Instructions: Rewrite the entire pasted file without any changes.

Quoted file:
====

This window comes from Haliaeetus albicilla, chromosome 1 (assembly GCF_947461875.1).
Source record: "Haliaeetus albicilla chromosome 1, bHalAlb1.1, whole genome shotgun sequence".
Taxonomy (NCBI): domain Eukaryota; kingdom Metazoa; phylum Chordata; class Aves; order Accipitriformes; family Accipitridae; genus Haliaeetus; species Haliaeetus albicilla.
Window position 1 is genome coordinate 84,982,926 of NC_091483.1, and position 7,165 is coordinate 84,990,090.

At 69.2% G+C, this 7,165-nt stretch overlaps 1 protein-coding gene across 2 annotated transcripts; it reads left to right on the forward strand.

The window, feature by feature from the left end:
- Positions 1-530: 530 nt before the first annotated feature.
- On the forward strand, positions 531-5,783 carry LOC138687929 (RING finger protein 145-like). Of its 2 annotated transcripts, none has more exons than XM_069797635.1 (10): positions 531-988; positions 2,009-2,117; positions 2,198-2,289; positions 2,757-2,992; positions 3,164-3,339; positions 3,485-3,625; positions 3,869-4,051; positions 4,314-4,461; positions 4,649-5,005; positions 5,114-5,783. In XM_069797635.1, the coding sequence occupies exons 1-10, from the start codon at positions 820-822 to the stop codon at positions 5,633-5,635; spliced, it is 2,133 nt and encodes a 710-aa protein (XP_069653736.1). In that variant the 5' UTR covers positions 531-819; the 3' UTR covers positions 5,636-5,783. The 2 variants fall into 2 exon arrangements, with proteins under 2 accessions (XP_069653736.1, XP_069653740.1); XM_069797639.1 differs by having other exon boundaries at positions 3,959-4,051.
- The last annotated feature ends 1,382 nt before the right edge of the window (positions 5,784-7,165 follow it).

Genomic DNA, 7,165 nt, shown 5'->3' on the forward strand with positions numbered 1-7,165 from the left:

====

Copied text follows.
This window comes from Haliaeetus albicilla, chromosome 1 (assembly GCF_947461875.1).
Source record: "Haliaeetus albicilla chromosome 1, bHalAlb1.1, whole genome shotgun sequence".
Taxonomy (NCBI): domain Eukaryota; kingdom Metazoa; phylum Chordata; class Aves; order Accipitriformes; family Accipitridae; genus Haliaeetus; species Haliaeetus albicilla.
Window position 1 is genome coordinate 84,982,926 of NC_091483.1, and position 7,165 is coordinate 84,990,090.

At 69.2% G+C, this 7,165-nt stretch overlaps 1 protein-coding gene across 2 annotated transcripts; it reads left to right on the forward strand.

The window, feature by feature from the left end:
- Positions 1-530: 530 nt before the first annotated feature.
- On the forward strand, positions 531-5,783 carry LOC138687929 (RING finger protein 145-like). Of its 2 annotated transcripts, none has more exons than XM_069797635.1 (10): positions 531-988; positions 2,009-2,117; positions 2,198-2,289; positions 2,757-2,992; positions 3,164-3,339; positions 3,485-3,625; positions 3,869-4,051; positions 4,314-4,461; positions 4,649-5,005; positions 5,114-5,783. In XM_069797635.1, the coding sequence occupies exons 1-10, from the start codon at positions 820-822 to the stop codon at positions 5,633-5,635; spliced, it is 2,133 nt and encodes a 710-aa protein (XP_069653736.1). In that variant the 5' UTR covers positions 531-819; the 3' UTR covers positions 5,636-5,783. The 2 variants fall into 2 exon arrangements, with proteins under 2 accessions (XP_069653736.1, XP_069653740.1); XM_069797639.1 differs by having other exon boundaries at positions 3,959-4,051.
- The last annotated feature ends 1,382 nt before the right edge of the window (positions 5,784-7,165 follow it).

Genomic DNA, 7,165 nt, shown 5'->3' on the forward strand with positions numbered 1-7,165 from the left: